This week, we interview Marina Byakisheva, Deputy Director of Allterra Education agency in Russia, about the trend of primary school-aged children study overseas.

Is it common for primary school children in the Russian market to study overseas?

If we focus on language studies, I think there is a global move towards early ESL learning. For example, we see a splash of interest for British/bilingual nurseries and prep schools in the city. Many sign up for English kids' clubs that are available during weekends or download early ESL learning apps and study on their own paths.

Now Russians start learning English at their primary school, earlier than the previous generation. This surely leads to a higher demand for studying English overseas. Parent and child programmes are very popular with us with the youngest baby student turned three recently!

I am personally very keen on early foreign language learning and my son has been studying English since his early years. As an industry enthusiast, I also consider a family programme in the UK so maybe I will get a first-hand experience to share!

If we talk about primary education, this is still pretty a rare enquiry. For Russians it's not typical to send their children overseas and put them in boarding until they turn at least 11 or 12.

It doesn't concern Russians expats leaving in other countries of course. They are very likely to follow the traditions of the country they live in. I know a Russian family who moved to London several years ago. Their children did go to a local boarding school when they were seven and eight.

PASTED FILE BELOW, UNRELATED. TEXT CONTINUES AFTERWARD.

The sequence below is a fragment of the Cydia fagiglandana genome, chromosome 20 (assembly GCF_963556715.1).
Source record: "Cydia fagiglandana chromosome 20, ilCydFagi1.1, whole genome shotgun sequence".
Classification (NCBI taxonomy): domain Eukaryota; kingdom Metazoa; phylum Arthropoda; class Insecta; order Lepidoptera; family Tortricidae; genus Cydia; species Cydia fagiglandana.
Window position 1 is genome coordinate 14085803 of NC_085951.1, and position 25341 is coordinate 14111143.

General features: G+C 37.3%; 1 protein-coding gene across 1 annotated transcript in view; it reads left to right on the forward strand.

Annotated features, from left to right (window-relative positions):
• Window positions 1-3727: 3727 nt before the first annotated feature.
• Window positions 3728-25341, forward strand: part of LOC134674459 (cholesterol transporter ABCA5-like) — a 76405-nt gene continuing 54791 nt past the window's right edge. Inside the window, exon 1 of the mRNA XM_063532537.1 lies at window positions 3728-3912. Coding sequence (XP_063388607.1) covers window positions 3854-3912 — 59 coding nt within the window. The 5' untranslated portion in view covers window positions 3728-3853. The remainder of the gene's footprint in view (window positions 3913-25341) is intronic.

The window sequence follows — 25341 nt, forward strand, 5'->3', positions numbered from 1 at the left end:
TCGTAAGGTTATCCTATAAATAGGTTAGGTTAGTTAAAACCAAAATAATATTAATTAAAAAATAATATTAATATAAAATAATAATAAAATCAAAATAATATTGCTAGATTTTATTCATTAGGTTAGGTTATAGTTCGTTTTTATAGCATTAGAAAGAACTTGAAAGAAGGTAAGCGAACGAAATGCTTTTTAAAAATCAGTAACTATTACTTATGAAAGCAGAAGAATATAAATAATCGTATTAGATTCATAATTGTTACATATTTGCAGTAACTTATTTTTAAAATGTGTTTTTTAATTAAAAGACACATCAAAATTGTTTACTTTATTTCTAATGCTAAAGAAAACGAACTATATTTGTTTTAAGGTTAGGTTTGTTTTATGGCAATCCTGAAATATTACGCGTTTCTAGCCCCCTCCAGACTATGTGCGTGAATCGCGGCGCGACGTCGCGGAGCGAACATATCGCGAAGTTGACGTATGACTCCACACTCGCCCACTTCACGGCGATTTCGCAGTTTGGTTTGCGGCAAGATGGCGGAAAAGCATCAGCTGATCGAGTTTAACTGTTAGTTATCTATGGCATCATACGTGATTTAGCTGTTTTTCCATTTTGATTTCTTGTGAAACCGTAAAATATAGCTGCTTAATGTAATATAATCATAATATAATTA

Roughly what percentage of business do primary school aged children account for?

If we look at 2014 – 2015, it's about eight per cent of our business, and we registered a steady growth.

How long do primary school aged children booking through your agency typically spend overseas?

The average is from three to six weeks.

Which destinations are popular with primary school children?

Travel time is a key thing to consider. As a mother of a five-year-old boy, I am personally not very enthusiastic about a 12-hour transatlantic journey. It doesn't mean you don't do that, but more commonly you look for something closer, mainly in Europe.

In St. Petersburg which is based in the North-West of Russia, local people miss sunshine so many opt for Malta, Cyprus and Spain whereas others prefer more traditional ESL destinations – England and Ireland.

How do you ensure that their personal needs are catered for e.g. do parents travel with them, do they have a host family and/or guardian?

Their parents travel with them and either live in the same accommodation (with a host family or in a guest house/hotel) or leave them in the residence. However if they do, they still stay locally to be able to check if their children are all right enjoying their experience.

It's not necessarily the mother who accompanies the child though it's of course the most common case. It could be an active granny/grandpa or nanny. Fathers are less enthusiastic to participate.

For primary education, the mother usually travels with a child and stays with him/her for an adaptation period or even for a whole academic year. This is not an ideal model if we look at the family as a whole, but this is the best way to support a child and assure a smooth transitioning between different educational systems.

This interview constituted part of an Industry Issues feature on young learners in the June 2015 issue of StudyTravel Magazine.  

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